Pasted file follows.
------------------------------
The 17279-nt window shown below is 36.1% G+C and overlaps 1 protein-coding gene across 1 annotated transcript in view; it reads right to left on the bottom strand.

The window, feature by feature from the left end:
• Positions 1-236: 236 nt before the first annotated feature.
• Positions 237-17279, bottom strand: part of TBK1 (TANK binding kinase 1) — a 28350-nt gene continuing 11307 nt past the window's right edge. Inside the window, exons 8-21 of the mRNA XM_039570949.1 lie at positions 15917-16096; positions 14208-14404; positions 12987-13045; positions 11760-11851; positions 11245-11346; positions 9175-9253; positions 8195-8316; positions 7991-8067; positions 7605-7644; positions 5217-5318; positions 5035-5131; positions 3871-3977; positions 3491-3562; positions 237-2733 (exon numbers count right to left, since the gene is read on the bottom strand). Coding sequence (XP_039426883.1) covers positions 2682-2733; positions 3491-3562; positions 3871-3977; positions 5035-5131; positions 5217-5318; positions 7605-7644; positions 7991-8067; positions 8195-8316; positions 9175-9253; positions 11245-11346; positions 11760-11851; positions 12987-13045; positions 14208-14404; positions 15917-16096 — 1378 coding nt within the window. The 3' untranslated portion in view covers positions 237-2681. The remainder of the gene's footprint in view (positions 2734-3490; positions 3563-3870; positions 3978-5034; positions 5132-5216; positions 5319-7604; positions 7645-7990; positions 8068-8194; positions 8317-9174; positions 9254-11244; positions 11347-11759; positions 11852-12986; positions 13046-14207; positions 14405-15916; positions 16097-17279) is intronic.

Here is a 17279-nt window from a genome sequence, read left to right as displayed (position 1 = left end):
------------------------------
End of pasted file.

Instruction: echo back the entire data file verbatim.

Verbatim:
The 17279-nt window shown below is 36.1% G+C and overlaps 1 protein-coding gene across 1 annotated transcript in view; it reads right to left on the bottom strand.

The window, feature by feature from the left end:
• Positions 1-236: 236 nt before the first annotated feature.
• Positions 237-17279, bottom strand: part of TBK1 (TANK binding kinase 1) — a 28350-nt gene continuing 11307 nt past the window's right edge. Inside the window, exons 8-21 of the mRNA XM_039570949.1 lie at positions 15917-16096; positions 14208-14404; positions 12987-13045; positions 11760-11851; positions 11245-11346; positions 9175-9253; positions 8195-8316; positions 7991-8067; positions 7605-7644; positions 5217-5318; positions 5035-5131; positions 3871-3977; positions 3491-3562; positions 237-2733 (exon numbers count right to left, since the gene is read on the bottom strand). Coding sequence (XP_039426883.1) covers positions 2682-2733; positions 3491-3562; positions 3871-3977; positions 5035-5131; positions 5217-5318; positions 7605-7644; positions 7991-8067; positions 8195-8316; positions 9175-9253; positions 11245-11346; positions 11760-11851; positions 12987-13045; positions 14208-14404; positions 15917-16096 — 1378 coding nt within the window. The 3' untranslated portion in view covers positions 237-2681. The remainder of the gene's footprint in view (positions 2734-3490; positions 3563-3870; positions 3978-5034; positions 5132-5216; positions 5319-7604; positions 7645-7990; positions 8068-8194; positions 8317-9174; positions 9254-11244; positions 11347-11759; positions 11852-12986; positions 13046-14207; positions 14405-15916; positions 16097-17279) is intronic.

Here is a 17279-nt window from a genome sequence, read left to right as displayed (position 1 = left end):